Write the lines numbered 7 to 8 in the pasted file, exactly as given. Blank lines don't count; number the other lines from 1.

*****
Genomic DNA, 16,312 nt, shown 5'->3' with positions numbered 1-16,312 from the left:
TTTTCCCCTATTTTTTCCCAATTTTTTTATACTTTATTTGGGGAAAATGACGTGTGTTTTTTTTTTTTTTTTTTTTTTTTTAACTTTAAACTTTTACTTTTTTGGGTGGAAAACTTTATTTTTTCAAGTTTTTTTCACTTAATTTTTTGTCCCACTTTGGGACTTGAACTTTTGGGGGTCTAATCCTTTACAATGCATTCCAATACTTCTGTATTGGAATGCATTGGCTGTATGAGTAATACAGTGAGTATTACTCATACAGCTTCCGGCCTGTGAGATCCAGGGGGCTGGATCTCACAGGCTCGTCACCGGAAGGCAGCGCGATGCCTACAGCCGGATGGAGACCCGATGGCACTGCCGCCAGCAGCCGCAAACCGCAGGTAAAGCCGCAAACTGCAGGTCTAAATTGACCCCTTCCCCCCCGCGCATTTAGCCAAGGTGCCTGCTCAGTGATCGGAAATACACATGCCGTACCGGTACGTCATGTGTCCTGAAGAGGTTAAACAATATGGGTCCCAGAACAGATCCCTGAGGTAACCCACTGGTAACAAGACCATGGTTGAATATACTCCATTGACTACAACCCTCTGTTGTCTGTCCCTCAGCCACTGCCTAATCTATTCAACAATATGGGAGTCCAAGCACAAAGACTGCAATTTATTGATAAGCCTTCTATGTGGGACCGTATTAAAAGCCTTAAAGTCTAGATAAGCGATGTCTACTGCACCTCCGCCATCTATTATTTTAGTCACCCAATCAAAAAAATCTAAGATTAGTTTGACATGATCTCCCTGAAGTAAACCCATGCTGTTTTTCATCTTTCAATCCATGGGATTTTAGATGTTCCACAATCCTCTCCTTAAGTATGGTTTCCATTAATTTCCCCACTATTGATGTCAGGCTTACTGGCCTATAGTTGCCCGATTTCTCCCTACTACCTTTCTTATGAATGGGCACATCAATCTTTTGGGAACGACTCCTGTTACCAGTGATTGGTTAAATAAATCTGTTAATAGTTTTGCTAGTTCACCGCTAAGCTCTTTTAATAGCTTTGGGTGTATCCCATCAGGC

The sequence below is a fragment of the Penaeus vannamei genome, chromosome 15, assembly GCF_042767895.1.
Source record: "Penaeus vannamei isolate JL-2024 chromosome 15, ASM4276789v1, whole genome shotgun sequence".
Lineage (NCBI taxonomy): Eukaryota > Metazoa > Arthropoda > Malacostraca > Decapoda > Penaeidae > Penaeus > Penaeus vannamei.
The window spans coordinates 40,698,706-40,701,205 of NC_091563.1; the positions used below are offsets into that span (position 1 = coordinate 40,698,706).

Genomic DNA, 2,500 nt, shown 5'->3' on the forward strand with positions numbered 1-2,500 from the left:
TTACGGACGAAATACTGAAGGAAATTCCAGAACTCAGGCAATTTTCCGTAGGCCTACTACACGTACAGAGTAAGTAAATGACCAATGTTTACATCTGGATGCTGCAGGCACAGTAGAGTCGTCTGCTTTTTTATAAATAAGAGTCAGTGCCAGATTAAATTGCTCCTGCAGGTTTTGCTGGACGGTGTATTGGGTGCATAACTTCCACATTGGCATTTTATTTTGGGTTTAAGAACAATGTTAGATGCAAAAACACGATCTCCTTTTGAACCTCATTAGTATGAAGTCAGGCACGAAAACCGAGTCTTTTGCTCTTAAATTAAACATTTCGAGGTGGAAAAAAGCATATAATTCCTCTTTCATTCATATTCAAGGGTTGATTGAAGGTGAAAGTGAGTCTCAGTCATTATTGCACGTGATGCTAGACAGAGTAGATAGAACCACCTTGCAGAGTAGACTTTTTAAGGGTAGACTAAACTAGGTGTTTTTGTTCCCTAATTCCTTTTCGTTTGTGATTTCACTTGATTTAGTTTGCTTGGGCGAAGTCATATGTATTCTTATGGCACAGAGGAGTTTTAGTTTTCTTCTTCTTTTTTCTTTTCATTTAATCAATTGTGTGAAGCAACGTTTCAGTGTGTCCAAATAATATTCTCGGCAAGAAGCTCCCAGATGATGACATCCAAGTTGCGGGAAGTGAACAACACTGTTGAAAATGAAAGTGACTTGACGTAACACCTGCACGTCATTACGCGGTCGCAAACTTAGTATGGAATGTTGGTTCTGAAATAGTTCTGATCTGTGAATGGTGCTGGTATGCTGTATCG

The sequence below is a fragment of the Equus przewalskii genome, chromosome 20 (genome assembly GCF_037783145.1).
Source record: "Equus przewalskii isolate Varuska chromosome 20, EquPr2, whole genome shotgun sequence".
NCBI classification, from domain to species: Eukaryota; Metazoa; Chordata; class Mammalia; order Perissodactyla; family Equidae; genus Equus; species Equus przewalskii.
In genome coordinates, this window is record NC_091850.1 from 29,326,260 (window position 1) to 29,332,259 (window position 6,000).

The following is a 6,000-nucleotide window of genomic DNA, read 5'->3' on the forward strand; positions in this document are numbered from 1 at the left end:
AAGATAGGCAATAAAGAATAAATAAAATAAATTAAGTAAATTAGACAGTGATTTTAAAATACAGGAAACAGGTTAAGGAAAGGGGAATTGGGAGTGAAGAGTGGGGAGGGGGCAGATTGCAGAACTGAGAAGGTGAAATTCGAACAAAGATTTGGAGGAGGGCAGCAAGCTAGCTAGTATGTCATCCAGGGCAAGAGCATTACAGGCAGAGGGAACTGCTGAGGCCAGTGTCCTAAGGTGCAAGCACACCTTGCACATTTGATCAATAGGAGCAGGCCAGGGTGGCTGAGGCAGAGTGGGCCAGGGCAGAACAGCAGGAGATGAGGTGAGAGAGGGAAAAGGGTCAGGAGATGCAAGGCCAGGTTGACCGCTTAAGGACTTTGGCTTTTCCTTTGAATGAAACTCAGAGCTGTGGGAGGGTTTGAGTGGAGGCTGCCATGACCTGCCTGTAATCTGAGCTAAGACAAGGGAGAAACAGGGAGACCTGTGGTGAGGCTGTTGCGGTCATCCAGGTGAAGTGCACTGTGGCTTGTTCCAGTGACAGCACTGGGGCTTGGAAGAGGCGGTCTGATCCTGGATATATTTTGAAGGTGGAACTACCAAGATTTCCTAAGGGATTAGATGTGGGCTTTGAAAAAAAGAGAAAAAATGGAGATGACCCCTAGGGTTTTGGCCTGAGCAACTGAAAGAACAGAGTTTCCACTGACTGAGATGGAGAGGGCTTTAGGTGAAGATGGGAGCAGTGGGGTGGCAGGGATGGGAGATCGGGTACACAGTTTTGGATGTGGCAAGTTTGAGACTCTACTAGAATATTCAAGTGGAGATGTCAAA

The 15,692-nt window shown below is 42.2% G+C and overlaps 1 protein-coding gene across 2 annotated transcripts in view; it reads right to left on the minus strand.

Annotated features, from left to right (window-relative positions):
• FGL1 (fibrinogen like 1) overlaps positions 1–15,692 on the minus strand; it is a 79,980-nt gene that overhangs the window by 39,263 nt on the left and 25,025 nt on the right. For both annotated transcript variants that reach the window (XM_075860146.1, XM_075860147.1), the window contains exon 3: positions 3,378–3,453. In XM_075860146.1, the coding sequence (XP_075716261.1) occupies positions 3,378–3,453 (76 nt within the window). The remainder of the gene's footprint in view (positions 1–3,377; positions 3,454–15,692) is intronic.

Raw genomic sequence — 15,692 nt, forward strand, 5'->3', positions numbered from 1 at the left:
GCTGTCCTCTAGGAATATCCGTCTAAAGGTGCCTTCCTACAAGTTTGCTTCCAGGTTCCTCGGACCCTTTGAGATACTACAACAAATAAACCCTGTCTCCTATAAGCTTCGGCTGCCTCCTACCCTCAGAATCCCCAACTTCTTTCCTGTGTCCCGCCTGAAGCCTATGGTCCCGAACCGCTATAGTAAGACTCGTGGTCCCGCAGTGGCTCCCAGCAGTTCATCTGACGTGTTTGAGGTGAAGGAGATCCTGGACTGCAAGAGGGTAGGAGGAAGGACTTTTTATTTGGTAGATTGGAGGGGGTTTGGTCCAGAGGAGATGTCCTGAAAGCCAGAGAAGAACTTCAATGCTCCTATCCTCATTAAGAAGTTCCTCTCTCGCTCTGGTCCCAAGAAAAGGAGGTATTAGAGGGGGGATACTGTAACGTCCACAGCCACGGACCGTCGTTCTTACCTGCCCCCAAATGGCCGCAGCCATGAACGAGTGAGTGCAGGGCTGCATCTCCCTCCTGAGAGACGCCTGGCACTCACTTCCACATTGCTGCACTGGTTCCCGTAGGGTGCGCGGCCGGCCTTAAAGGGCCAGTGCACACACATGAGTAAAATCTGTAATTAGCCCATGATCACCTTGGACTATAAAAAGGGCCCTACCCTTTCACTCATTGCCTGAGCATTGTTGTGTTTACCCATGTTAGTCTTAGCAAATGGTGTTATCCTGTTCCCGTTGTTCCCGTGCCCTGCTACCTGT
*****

Genomic DNA, 2,500 nt, shown 5'->3' on the forward strand with positions numbered 1-2,500 from the left:
TTACGGACGAAATACTGAAGGAAATTCCAGAACTCAGGCAATTTTCCGTAGGCCTACTACACGTACAGAGTAAGTAAATGACCAATGTTTACATCTGGATGCTGCAGGCACAGTAGAGTCGTCTGCTTTTTTATAAATAAGAGTCAGTGCCAGATTAAATTGCTCCTGCAGGTTTTGCTGGACGGTGTATTGGGTGCATAACTTCCACATTGGCATTTTATTTTGGGTTTAAGAACAATGTTAGATGCAAAAACACGATCTCCTTTTGAACCTCATTAGTATGAAGTCAGGCACGAAAACCGAGTCTTTTGCTCTTAAATTAAACATTTCGAGGTGGAAAAAAGCATATAATTCCTCTTTCATTCATATTCAAGGGTTGATTGAAGGTGAAAGTGAGTCTCAGTCATTATTGCACGTGATGCTAGACAGAGTAGATAGAACCACCTTGCAGAGTAGACTTTTTAAGGGTAGACTAAACTAGGTGTTTTTGTTCCCTAATTCCTTTTCGTTTGTGATTTCACTTGATTTAGTTTGCTTGGGCGAAGTCATATGTATTCTTATGGCACAGAGGAGTTTTAGTTTTCTTCTTCTTTTTTCTTTTCATTTAATCAATTGTGTGAAGCAACGTTTCAGTGTGTCCAAATAATATTCTCGGCAAGAAGCTCCCAGATGATGACATCCAAGTTGCGGGAAGTGAACAACACTGTTGAAAATGAAAGTGACTTGACGTAACACCTGCACGTCATTACGCGGTCGCAAACTTAGTATGGAATGTTGGTTCTGAAATAGTTCTGATCTGTGAATGGTGCTGGTATGCTGTATCG